CACFP supports Little Darling Child Care’s low-income students by providing access to nutritious meals and snacks during their time at the Center.

Laverne Cheesboro is the owner and operator of Heavenly Made Creations, a family childcare program located in Southwest Philadelphia. Her program has been in operation for over 10 years. Laverne first started with CACFP to receive some financial assistance in preparing healthy, home-cooked meals. As time has gone on and the reimbursements offered by CACFP have remained stagnant, Laverne has struggled to understand the true goal of CACFP.

“It’s called a reimbursement, but that is the wrong definition. Giving me 20 cents on a meal is not a reimbursement, nothing in stores cost 20 cents anymore,” Laverne said about the current state of the program.

CACFP offers a tiered form of reimbursement, determined by the child’s family income and the type of childcare program. For family childcare providers like Laverne, an additional two-tier system exists based on geographical income and owner income. Family Child Care businesses already receive lower rates of reimbursement, however, businesses designated as Tier 2 receive substantially less per meal. The Keeping Kids Fed Act of 2022 alleviated some of these challenges, providing all CACFP participants an additional 10 cents per meal and eliminating the tiered system for Family Child Care. Unfortunately, this Act expired in the summer of 2023 resulting in a significant loss of income for participants, especially Family Child Care businesses.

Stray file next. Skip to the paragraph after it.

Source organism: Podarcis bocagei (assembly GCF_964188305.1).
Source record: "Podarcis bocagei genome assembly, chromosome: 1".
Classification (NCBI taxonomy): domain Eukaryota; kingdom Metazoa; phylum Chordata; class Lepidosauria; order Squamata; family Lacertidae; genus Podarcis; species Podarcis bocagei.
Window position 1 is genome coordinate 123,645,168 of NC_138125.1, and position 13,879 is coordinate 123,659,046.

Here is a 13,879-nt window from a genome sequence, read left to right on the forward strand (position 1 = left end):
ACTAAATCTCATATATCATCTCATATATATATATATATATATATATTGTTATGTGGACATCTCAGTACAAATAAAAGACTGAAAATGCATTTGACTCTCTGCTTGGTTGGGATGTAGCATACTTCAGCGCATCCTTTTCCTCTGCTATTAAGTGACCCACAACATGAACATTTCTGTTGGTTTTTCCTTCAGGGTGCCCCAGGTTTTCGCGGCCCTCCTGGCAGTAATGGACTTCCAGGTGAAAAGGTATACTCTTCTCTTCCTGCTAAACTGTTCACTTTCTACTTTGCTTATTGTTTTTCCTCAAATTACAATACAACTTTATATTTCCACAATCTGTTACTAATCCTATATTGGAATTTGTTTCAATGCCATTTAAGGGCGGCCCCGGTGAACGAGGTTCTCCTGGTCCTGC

Geeta Nayyar is the Director of Little Darlings Childcare Center, a large childcare center located in Southwest Philadelphia. Little Darlings has been in operation for over two decades and currently care for over 140 children. Little Darlings first became a CACFP participant out of a desire to provide children nutritious meals. “CACFP supports Little Darling Child Care’s low-income students by providing access to nutritious meals and snacks during their time at the Center,” Geeta stated in her discussion on CACFP.

Although Centers can access higher reimbursement rates, they still feel the pinch of rising grocery prices and find the reimbursement rates too low to make significant impact on their costs, not to mention the additional administrative burdens Centers must manage. “The reimbursement process can be cumbersome and time consuming, requiring meticulous record-keeping and documentation to ensure compliance with program requirements. Delays in reimbursement can strain the financial resources of childcare providers,” Geeta mentioned.

 
 

Programs like PHL-CNF help cover those capital costs—for Laverne it was repairs for her kitchen cabinets and counters, for Geeta new appliances.